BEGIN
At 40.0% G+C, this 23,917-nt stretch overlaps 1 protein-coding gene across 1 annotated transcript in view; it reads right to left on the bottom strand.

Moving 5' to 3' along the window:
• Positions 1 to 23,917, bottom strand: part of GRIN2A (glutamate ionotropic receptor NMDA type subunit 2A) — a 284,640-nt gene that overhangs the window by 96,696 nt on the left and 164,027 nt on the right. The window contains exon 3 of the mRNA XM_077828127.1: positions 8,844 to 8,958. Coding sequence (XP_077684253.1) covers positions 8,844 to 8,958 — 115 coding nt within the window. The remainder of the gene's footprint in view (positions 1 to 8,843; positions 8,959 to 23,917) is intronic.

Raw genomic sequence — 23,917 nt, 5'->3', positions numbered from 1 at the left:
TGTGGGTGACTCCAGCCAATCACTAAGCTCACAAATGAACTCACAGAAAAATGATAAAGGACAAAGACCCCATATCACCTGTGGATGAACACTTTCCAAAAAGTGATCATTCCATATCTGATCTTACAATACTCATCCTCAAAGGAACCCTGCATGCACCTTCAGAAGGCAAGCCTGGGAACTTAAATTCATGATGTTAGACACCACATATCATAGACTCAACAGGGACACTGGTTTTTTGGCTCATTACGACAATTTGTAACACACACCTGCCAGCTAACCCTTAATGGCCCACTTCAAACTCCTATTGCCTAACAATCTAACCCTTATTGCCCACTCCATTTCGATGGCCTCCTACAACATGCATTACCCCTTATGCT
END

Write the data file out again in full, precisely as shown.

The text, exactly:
At 40.0% G+C, this 23,917-nt stretch overlaps 1 protein-coding gene across 1 annotated transcript in view; it reads right to left on the bottom strand.

Moving 5' to 3' along the window:
• Positions 1 to 23,917, bottom strand: part of GRIN2A (glutamate ionotropic receptor NMDA type subunit 2A) — a 284,640-nt gene that overhangs the window by 96,696 nt on the left and 164,027 nt on the right. The window contains exon 3 of the mRNA XM_077828127.1: positions 8,844 to 8,958. Coding sequence (XP_077684253.1) covers positions 8,844 to 8,958 — 115 coding nt within the window. The remainder of the gene's footprint in view (positions 1 to 8,843; positions 8,959 to 23,917) is intronic.

Raw genomic sequence — 23,917 nt, 5'->3', positions numbered from 1 at the left:
TGTGGGTGACTCCAGCCAATCACTAAGCTCACAAATGAACTCACAGAAAAATGATAAAGGACAAAGACCCCATATCACCTGTGGATGAACACTTTCCAAAAAGTGATCATTCCATATCTGATCTTACAATACTCATCCTCAAAGGAACCCTGCATGCACCTTCAGAAGGCAAGCCTGGGAACTTAAATTCATGATGTTAGACACCACATATCATAGACTCAACAGGGACACTGGTTTTTTGGCTCATTACGACAATTTGTAACACACACCTGCCAGCTAACCCTTAATGGCCCACTTCAAACTCCTATTGCCTAACAATCTAACCCTTATTGCCCACTCCATTTCGATGGCCTCCTACAACATGCATTACCCCTTATGCT